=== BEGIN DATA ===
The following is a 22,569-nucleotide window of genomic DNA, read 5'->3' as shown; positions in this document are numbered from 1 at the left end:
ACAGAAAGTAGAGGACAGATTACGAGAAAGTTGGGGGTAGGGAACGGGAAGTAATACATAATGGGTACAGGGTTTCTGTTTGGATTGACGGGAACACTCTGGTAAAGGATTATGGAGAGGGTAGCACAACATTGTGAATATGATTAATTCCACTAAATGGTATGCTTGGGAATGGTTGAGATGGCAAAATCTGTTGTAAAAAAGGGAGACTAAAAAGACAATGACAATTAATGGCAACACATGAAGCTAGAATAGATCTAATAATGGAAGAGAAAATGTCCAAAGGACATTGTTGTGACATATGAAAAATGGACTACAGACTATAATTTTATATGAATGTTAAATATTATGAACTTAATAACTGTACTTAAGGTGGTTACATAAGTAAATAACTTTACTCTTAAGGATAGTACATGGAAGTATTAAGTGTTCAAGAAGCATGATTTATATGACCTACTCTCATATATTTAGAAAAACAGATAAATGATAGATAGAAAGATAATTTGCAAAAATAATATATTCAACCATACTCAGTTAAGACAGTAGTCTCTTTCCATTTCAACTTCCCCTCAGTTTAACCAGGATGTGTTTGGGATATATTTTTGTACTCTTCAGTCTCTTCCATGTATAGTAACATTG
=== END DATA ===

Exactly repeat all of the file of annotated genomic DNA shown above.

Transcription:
The following is a 22,569-nucleotide window of genomic DNA, read 5'->3' as shown; positions in this document are numbered from 1 at the left end:
ACAGAAAGTAGAGGACAGATTACGAGAAAGTTGGGGGTAGGGAACGGGAAGTAATACATAATGGGTACAGGGTTTCTGTTTGGATTGACGGGAACACTCTGGTAAAGGATTATGGAGAGGGTAGCACAACATTGTGAATATGATTAATTCCACTAAATGGTATGCTTGGGAATGGTTGAGATGGCAAAATCTGTTGTAAAAAAGGGAGACTAAAAAGACAATGACAATTAATGGCAACACATGAAGCTAGAATAGATCTAATAATGGAAGAGAAAATGTCCAAAGGACATTGTTGTGACATATGAAAAATGGACTACAGACTATAATTTTATATGAATGTTAAATATTATGAACTTAATAACTGTACTTAAGGTGGTTACATAAGTAAATAACTTTACTCTTAAGGATAGTACATGGAAGTATTAAGTGTTCAAGAAGCATGATTTATATGACCTACTCTCATATATTTAGAAAAACAGATAAATGATAGATAGAAAGATAATTTGCAAAAATAATATATTCAACCATACTCAGTTAAGACAGTAGTCTCTTTCCATTTCAACTTCCCCTCAGTTTAACCAGGATGTGTTTGGGATATATTTTTGTACTCTTCAGTCTCTTCCATGTATAGTAACATTG